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Just a few Tips for managing finances after a Divorce....

How Can I Prevent My Ex from Damaging My Credit and Finances in a Divorce?

Perhaps hell hath no fury like a woman scorned, but when it comes to divorce, both former partners can be pretty vindictive. And if their feelings drive them to take advantage of your finances after a separation or divorce, it can cause some serious issues for your financial standing and credit rating.

You can take a number of steps to protect your finances and credit from an upset ex, from removing their name from your credit cards to putting a fraud alert on your credit report to stop them from making improper claims using your accounts.

The first step in protecting your finances is to separate yourself from your ex on credit or debit cards. If you are an authorized user on your ex’s card, remove your name, and remove them as an authorized user on your card. That way, they will no longer have access to some accounts they may have previously had access to, and you won’t wind up having any of their irresponsible spending on your credit record.

In addition, make sure you dissolve all joint accounts. This can be tough because both people have to be present in order to do this, but make sure you continue to make at least the minimum payments each month while proceedings are ongoing in order to avoid negative consequences for your credit rating.

The same goes for cosigned lending agreements. Again, removing your name from a cosigned loan can be difficult if your ex is uncooperative, so it may pay to consult an attorney to decide the best path for separating yourself from any such agreements. This is especially true for significant loans like home or auto loans.

As you separate your finances, it’s important to pay attention to the details of your accounts, as well. Be sure to update your financial institutions with new addresses so that you—and not your ex—receive all of the necessary materials, like new cards and checks. Also, you might want to request new numbers for your accounts, just in case your ex has remembered (or has records of) your account numbers.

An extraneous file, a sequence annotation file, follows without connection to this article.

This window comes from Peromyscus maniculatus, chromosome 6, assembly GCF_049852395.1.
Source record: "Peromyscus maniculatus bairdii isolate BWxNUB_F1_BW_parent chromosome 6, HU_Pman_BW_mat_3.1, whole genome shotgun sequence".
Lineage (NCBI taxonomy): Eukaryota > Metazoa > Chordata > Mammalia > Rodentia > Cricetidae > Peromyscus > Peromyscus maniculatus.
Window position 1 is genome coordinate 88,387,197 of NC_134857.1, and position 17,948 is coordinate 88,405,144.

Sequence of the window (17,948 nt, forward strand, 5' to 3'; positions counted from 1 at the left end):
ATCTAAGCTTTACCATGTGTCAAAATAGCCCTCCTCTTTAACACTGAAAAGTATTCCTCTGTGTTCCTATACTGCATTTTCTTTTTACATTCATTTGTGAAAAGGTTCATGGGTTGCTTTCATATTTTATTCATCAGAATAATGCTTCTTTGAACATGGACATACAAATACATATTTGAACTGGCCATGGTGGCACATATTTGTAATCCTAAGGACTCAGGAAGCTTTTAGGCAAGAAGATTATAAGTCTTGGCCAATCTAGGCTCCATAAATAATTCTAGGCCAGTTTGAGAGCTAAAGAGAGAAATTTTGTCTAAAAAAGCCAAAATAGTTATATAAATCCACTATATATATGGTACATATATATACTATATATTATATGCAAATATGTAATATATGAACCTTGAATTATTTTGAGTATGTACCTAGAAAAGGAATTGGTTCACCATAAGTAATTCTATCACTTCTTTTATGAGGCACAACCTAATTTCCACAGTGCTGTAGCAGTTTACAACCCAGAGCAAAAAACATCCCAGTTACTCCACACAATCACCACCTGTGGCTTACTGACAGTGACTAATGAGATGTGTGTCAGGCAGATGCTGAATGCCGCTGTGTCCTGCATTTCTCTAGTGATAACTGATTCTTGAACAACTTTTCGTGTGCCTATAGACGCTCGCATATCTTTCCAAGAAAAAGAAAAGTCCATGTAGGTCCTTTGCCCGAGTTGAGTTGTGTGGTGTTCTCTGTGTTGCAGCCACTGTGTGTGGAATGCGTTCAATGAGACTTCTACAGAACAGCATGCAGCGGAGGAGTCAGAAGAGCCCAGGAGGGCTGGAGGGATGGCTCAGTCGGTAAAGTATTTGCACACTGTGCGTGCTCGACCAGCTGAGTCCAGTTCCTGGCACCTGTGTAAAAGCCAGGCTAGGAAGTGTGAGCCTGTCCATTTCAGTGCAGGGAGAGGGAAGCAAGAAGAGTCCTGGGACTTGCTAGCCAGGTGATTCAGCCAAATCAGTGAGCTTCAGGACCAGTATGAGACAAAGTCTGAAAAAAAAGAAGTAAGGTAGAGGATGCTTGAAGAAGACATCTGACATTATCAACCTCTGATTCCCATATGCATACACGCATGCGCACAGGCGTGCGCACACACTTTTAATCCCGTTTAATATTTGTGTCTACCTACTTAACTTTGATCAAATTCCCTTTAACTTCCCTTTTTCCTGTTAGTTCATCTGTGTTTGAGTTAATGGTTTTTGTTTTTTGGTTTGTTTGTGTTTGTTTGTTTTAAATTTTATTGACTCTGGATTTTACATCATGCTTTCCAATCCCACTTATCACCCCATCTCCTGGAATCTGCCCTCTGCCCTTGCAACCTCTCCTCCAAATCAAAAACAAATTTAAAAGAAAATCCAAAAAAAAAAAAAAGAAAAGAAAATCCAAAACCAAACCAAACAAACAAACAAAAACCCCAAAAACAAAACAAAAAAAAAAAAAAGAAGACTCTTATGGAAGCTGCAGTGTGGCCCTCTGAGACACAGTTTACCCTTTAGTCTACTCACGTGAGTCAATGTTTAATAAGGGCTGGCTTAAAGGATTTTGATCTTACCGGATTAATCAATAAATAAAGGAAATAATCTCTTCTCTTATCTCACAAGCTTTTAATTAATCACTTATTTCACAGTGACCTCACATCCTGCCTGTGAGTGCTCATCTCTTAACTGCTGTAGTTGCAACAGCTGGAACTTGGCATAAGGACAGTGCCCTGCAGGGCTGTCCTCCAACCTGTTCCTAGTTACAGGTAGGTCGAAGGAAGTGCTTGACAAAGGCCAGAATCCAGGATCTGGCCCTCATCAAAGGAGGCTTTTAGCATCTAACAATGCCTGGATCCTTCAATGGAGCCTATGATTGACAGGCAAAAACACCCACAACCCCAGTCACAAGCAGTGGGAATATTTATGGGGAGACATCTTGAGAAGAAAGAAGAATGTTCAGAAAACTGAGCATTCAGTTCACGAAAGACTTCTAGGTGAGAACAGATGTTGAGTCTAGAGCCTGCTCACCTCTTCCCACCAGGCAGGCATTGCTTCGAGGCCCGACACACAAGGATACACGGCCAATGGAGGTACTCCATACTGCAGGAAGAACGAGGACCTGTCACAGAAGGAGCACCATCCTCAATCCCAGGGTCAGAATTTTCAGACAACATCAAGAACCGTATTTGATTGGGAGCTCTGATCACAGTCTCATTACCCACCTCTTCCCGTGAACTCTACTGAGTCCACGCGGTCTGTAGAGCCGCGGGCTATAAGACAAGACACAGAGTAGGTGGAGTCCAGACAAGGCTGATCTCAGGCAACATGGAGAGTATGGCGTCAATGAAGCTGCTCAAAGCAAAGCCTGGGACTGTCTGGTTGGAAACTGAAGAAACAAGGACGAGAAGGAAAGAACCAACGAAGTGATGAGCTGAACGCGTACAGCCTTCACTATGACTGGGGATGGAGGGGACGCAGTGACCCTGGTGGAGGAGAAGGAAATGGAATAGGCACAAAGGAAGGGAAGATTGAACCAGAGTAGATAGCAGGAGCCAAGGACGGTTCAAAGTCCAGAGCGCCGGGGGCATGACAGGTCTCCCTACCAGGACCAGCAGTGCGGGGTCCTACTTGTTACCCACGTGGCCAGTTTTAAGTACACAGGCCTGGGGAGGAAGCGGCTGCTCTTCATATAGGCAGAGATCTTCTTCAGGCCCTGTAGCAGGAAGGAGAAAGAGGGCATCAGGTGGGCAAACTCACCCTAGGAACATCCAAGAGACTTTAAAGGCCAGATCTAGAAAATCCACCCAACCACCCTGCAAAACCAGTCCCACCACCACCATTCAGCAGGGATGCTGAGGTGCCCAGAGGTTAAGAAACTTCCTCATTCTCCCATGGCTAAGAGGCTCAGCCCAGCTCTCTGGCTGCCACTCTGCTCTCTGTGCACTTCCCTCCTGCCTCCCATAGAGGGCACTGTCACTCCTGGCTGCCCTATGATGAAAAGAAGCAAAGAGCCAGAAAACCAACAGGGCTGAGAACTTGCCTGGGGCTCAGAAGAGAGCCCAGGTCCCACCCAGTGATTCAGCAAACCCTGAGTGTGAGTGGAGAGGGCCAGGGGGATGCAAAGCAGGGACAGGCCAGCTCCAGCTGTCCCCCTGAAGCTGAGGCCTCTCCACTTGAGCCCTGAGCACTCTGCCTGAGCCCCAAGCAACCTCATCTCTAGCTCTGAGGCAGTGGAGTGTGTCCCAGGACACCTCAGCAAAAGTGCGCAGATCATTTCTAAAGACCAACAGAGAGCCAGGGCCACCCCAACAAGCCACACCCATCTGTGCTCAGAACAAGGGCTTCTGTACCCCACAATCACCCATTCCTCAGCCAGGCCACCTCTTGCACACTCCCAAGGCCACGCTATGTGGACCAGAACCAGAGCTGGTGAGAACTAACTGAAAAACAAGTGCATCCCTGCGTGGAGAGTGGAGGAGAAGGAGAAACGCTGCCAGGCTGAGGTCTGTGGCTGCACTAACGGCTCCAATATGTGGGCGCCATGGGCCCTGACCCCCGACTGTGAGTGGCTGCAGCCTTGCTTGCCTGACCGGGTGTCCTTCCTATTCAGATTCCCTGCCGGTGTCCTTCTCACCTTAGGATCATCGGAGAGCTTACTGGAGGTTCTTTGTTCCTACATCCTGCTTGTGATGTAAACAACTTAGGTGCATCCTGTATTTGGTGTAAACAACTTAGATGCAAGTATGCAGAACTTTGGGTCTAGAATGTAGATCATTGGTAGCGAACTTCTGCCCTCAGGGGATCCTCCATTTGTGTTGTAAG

In extreme situations, you can also take action by putting a fraud alert on your credit report, which causes businesses to take extra security steps when dealing with credit transactions. If your ex has made improper purchases using your information, you can also submit claims of fraud to the creditor.


How Can You Keep Your Home After a Divorce?

During a divorce, one of the most significant decisions individuals face is whether or not to keep their home. Wanting to stay in the same home can stem from a desire to stay attached to the community, especially when kids are involved, or it can come from the concern that the individual would not be able to afford another house of equal quality.

The decision to keep a home, however, can be a difficult one because of financial complications. Individuals that are separating clearly face different financial conditions than do married couples, and the implications can be significant when it comes to making the decision to keep or sell their home.

In order to keep your home, the first step is to determine the market value of the house. You can typically get a free estimate from a realtor, or you can pay from a more accurate valuation from a real estate appraiser. Once you have determined the value, factor in the amount of debt still owed on the house in order to figure out the present equity.